Purpose of the Study
The purpose of the study was to prospectively investigate the efficacy and safety of inhaled corticosteroids in controlling moderately severe acute asthma attacks in children.
The study population included children 6 to 16 years of age with diagnosed asthma who were treated in the emergency department with a moderately severe acute asthma attack, defined as a peak expiratory flow rate (PEFR) of 35 to 75% of predictive values and a pulmonary index score of 8 to 13 with a maximum score of 15.
Children were treated in the emergency department with moderately severe asthma attacks with inhaled terbutaline. Children were then allocated to receive a dose of either 1600 μg of budesonide by turbohaler or 2 mg/kg of prednisolone. The pulmonary index score and PEFR were measured hourly for the first 4 hours. After discharge the children were treated with the same initial dose divided four times daily followed by a 25% reduction in dose every second day for 1 week. The parents recorded asthma symptoms and the frequency of the use of β-agonists on a daily diary card. Serum cortisol concentrations were measured at the end of weeks 1 and 3.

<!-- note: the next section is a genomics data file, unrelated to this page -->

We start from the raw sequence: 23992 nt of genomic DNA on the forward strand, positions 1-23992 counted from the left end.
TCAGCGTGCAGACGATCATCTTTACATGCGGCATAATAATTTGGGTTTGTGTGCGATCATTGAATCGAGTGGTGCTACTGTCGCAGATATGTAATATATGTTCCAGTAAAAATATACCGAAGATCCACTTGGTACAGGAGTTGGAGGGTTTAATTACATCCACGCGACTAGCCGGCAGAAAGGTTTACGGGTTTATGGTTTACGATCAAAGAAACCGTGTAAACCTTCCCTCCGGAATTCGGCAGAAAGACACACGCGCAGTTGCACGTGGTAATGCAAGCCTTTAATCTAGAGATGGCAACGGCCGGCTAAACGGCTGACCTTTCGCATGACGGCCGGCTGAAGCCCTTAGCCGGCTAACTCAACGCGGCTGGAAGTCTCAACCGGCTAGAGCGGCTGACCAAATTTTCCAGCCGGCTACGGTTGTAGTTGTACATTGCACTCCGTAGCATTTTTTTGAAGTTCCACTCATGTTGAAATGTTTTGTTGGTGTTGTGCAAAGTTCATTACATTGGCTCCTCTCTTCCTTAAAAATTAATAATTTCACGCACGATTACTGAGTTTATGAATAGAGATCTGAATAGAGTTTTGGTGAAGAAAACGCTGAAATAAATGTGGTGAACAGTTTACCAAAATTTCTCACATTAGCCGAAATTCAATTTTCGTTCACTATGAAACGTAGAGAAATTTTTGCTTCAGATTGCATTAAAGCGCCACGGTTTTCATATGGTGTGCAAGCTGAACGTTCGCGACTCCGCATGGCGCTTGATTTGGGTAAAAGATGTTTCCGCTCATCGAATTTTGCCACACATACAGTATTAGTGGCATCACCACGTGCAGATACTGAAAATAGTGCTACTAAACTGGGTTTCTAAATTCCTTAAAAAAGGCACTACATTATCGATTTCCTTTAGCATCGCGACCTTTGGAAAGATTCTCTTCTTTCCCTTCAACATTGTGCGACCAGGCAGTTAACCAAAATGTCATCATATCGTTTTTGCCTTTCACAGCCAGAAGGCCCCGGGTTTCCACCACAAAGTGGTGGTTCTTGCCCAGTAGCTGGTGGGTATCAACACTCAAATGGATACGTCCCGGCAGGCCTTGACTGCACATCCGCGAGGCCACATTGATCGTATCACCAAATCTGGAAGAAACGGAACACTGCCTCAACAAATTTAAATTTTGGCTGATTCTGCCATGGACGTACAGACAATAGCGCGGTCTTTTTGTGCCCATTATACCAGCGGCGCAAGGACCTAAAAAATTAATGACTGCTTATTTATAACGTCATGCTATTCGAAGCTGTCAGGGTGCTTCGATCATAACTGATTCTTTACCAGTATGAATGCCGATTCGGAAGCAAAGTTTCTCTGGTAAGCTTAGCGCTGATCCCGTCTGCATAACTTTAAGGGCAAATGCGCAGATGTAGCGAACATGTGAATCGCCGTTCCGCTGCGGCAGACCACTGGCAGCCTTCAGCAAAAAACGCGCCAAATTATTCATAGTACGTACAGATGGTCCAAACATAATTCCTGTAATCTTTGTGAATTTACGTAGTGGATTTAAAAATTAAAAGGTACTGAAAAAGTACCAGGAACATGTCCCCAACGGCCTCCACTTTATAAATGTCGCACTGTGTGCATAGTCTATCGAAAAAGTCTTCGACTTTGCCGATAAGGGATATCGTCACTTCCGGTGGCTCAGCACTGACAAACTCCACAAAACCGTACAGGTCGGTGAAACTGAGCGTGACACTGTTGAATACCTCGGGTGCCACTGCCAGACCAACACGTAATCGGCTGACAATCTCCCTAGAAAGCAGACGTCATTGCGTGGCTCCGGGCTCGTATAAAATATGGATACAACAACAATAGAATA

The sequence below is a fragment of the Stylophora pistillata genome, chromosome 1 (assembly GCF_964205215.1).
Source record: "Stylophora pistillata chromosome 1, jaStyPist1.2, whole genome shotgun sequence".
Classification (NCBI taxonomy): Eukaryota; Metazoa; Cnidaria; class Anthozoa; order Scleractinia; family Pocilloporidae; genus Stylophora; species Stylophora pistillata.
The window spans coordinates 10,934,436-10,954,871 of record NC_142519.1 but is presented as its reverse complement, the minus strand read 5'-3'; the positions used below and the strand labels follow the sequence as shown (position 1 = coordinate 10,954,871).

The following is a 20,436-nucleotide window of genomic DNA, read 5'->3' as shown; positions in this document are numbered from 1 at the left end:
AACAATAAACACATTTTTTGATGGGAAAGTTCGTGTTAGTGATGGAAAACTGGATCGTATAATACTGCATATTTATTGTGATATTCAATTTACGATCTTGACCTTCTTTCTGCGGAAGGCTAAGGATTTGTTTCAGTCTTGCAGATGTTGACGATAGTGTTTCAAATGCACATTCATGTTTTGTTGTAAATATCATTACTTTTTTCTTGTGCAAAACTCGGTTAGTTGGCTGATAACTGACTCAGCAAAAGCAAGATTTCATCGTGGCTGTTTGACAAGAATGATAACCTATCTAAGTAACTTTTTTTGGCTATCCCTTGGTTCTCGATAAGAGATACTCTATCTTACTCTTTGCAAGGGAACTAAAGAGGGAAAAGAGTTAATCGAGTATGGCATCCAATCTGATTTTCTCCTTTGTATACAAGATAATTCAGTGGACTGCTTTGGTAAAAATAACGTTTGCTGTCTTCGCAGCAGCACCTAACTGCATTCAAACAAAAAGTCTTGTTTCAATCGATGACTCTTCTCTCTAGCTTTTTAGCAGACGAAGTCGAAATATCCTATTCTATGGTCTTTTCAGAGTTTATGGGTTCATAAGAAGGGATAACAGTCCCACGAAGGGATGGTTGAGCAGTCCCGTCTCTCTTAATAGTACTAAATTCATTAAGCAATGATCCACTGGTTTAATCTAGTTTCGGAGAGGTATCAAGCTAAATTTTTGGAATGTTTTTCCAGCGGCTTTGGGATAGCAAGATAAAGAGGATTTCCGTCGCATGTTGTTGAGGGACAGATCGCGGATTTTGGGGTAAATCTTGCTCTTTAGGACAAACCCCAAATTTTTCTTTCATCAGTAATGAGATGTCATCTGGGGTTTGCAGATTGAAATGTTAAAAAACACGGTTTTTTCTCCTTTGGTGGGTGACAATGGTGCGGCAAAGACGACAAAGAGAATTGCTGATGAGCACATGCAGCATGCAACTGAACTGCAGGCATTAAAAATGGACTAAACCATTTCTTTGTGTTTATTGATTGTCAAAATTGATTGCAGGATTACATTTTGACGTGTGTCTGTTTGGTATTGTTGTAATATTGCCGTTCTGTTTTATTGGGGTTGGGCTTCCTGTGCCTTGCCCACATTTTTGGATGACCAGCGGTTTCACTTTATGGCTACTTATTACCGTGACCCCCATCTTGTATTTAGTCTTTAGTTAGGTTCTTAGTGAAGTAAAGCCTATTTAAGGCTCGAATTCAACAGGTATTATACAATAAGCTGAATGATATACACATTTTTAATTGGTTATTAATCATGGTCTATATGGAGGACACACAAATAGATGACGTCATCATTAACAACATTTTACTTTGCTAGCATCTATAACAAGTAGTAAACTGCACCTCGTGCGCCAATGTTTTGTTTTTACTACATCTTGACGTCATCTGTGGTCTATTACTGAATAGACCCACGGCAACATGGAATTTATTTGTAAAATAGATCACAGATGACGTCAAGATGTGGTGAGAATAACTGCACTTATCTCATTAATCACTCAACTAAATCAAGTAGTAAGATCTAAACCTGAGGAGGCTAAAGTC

Twenty-two children, 11 in each group, with similar baseline parameters completed the study. There was a similar improvement in pulmonary index score and PEFR in the two groups. Children treated with budesonide showed an earlier clinical response than those given prednisolone. Those treated with prednisolone also showed a decrease in serum cortisol concentration.
Children with moderately severe asthma attacks who were treated in the emergency room with inhaled budesonide starting at 1600 μg appeared to be as effective as oral prednisolone without suppressing serum cortisol concentrations.
This is an extremely interesting study that echoes observations made in Canada concerning the use of high-dose inhaled corticosteroids for acute exacerbations of asthma. This question really becomes a practical one with the introduction high-dose inhaled corticosteroids whose onset of action is relatively quick; namely, budesonide and fluticasone. In patients who have a significant decrease in pulmonary function but are not demonstrating life-threatening deterioration, it may be a reasonable approach to use high-dose inhaled corticosteroids, especially the faster acting agents. Even if there is an effect on the HPA axis with the high-dose inhaled corticosteroids, it is very unlikely that one would see as much adrenal suppression as one would with 60 mg of prednisone a day. It will be interesting to see if the observations made in Canada and in this study are confirmed in studies with larger numbers of patients.